The Copenhagen plank, also commonly referred simply as an “adductor side plank”, is a fantastic exercise to include into your fitness routine.
Popular with Strength Coaches and Physical Therapists alike, the movement can help improve lumbopelvic stability, core strength, and healthy hip function.
The benefits of healthier hips can address musculoskeletal problems in other areas of the body too, such as knee pain and back ache.
But the movement does need to be executed properly to ensure you gain the benefits and don’t cause injury to your back.
In this exercise guide, we’ve got tips on how to do the Copenhagen plank properly, the muscles worked, benefits and things to consider when doing the movement. We’ve also included ways to progress and regress the movement to help adapt it to your current fitness level.
- Copenhagen planks primarily target the hip adductors.
- This helps improve stability around the hips and is proven to reduce groin injuries in athletes.
- Strengthens the core too.
- It is an isometric exercise that involves holding the same position for a specific duration.
What is a Copenhagen Plank?
A Copenhagen plank is a side plank variation that involves resting your top leg on a bench or raised surface. The bottom leg hangs underneath the bench. Lifting your hips off the ground until your back is straight, you simply hold this side plank position for the duration specified.
The exercise is isometric and involves a “squeezing” movement to keep your legs together.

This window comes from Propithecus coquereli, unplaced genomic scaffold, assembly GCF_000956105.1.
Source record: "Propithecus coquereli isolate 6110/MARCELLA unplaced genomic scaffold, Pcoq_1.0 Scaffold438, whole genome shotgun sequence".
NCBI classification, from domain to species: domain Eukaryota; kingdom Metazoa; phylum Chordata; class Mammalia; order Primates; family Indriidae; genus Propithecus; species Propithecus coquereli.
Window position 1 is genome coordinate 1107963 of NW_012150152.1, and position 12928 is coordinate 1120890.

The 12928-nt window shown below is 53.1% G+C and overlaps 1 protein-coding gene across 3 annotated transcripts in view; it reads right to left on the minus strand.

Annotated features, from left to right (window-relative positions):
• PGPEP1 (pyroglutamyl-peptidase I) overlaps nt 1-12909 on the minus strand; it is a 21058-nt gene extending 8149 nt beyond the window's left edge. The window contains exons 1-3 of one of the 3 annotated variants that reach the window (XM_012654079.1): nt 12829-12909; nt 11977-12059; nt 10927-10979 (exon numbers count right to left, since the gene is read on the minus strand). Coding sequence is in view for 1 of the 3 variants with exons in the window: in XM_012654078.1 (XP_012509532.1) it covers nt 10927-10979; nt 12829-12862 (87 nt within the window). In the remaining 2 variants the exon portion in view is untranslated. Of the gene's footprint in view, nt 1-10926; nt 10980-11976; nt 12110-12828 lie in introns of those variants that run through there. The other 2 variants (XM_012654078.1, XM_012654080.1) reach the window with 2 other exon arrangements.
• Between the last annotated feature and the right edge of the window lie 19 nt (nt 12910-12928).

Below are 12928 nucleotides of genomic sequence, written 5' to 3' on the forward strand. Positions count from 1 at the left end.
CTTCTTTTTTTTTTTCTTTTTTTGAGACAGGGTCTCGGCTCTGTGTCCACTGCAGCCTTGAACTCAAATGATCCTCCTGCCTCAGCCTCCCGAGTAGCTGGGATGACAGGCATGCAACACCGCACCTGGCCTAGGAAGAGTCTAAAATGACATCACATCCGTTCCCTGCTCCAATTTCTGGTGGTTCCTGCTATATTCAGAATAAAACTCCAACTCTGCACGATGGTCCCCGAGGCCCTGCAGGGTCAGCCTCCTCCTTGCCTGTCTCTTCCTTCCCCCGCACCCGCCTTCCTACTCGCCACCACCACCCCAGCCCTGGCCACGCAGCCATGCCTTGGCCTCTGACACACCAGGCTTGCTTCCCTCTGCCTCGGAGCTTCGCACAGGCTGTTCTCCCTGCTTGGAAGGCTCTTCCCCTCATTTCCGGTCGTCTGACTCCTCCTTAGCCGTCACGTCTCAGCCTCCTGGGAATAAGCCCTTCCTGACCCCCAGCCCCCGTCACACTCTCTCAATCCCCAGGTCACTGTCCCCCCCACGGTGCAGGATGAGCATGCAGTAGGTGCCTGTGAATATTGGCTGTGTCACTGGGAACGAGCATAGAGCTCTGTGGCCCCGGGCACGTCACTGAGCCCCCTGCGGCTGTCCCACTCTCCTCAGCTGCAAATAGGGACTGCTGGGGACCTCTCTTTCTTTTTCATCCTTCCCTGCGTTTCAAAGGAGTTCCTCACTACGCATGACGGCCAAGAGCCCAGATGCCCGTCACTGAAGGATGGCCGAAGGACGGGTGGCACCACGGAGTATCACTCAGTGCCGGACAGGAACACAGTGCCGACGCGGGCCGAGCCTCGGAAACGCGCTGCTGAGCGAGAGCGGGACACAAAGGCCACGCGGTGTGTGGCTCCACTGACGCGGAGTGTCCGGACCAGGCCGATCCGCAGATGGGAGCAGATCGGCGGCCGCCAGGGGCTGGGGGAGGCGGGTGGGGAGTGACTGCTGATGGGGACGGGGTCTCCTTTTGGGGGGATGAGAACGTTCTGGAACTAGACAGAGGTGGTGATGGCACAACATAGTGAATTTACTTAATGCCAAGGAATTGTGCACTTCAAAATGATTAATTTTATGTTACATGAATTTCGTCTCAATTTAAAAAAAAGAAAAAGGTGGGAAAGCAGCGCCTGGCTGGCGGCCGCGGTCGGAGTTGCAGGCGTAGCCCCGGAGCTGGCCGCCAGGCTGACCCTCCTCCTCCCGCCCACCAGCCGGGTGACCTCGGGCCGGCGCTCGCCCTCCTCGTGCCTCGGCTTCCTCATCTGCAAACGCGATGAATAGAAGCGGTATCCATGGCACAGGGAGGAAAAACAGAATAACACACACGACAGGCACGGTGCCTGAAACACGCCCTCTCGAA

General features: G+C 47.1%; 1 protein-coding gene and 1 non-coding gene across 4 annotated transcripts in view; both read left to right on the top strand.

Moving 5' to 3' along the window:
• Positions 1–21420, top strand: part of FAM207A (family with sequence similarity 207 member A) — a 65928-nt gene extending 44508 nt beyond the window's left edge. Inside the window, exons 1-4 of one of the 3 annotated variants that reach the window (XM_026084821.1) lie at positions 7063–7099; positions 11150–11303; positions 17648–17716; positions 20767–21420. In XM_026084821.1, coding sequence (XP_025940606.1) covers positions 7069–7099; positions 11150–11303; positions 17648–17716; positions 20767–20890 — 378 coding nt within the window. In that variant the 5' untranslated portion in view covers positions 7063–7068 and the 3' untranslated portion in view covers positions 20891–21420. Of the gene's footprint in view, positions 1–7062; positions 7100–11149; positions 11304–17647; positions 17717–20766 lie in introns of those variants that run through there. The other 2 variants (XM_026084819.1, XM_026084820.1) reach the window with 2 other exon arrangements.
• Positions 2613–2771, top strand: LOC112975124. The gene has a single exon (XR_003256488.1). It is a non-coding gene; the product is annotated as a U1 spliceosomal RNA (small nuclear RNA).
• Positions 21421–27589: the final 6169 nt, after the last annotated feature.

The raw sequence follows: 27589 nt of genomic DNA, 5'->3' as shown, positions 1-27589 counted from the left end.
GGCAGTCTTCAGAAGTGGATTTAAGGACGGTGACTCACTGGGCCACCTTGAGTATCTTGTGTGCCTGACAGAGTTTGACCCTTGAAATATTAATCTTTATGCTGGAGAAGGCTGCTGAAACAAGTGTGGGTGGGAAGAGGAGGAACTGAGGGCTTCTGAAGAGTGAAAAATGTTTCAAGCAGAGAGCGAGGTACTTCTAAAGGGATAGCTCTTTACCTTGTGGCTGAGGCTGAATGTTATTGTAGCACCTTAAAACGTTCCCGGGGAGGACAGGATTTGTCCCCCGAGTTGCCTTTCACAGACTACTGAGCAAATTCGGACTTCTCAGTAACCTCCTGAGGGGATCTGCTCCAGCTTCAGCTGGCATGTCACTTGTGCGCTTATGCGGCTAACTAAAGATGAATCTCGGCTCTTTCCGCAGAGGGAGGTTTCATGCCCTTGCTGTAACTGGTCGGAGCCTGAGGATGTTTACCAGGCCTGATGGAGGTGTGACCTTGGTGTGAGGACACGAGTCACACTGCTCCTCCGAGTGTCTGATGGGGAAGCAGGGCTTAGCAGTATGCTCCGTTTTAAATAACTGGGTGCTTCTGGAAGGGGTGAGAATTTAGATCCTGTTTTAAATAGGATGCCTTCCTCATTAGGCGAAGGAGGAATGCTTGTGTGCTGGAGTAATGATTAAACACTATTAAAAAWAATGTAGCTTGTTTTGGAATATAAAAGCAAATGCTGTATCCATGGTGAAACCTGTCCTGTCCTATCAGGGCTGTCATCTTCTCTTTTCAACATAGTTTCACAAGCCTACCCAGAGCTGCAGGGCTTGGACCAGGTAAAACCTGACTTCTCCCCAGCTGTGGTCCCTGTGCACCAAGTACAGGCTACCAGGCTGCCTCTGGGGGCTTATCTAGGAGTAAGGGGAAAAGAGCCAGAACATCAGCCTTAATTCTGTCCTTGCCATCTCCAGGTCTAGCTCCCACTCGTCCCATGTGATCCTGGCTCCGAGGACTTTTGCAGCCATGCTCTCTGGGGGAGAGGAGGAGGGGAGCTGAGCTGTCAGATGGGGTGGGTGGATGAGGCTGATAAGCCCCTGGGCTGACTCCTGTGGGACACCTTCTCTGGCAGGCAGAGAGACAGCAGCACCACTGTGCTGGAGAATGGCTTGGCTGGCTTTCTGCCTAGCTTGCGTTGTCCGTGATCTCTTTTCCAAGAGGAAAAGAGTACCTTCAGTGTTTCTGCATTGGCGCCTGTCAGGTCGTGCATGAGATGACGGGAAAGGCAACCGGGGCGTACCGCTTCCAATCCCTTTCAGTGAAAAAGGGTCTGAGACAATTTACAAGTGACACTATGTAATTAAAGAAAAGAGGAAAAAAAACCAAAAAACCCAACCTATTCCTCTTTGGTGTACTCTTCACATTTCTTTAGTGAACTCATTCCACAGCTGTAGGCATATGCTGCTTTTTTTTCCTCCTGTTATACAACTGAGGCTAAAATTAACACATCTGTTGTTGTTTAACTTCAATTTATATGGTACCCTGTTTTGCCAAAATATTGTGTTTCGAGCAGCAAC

You can make the exercise easier by resting the bottom leg on the floor, or positioning yourself closer to the bench.
To make things harder, you can also include a dynamic hip movement by lowering and raising your hip to the ground or using a suspension trainer instead of a bench.
Copenhagen Adduction Exercise
The Copenhagen plank is a practical adaptation of the “Copenhagen adduction exercise”, which involves a training partner holding the top leg (as opposed to resting it on a bench).
How to do Copenhagen Planks
To do the Copenhagen plank:
- Start by lying on your side, like you would for a regular side plank.
- Place your top leg onto a bench or raised surface. The closer your body is to the bench, the easier the movement becomes.
- Bracing your core and keeping your obliques and abdominals tight, lift your hips off the floor so your back is straight.
- Lift your lower leg off the floor so it hangs under the bench, unsupported.
- Squeeze your thighs to hold this position.
- Repeat on the other side.
Coach’s Tip – Ensure you use a bench or raised surface that is roughly the same height as your head when you hold the side plank. This will mean as you place your leg on the raised surface, and lift your hips, your back should naturally be nice and straight.
The Copenhagen plank primarily targets the adductor muscles of the hip. These muscles are responsible for moving your legs to the center of your body.
These adductor muscles include the: adductor longus, adductor brevis, adductor magnus, and gracillis.
As well as hip adduction, Copenhagen planks will also help develop overall core strength by engaging the abdominals and obliques.
Benefits of Copenhagen Planks
Countless studies have shown that the Copenhagen adductor plank is second-to-none when it comes to developing adductor strength.
Although this may not sound like the most exciting muscle group to strengthen, it is actually incredibly important for healthy functional movement.
The adductor muscles also help support better athletic performance, especially in sports or activities that involve running or kicking.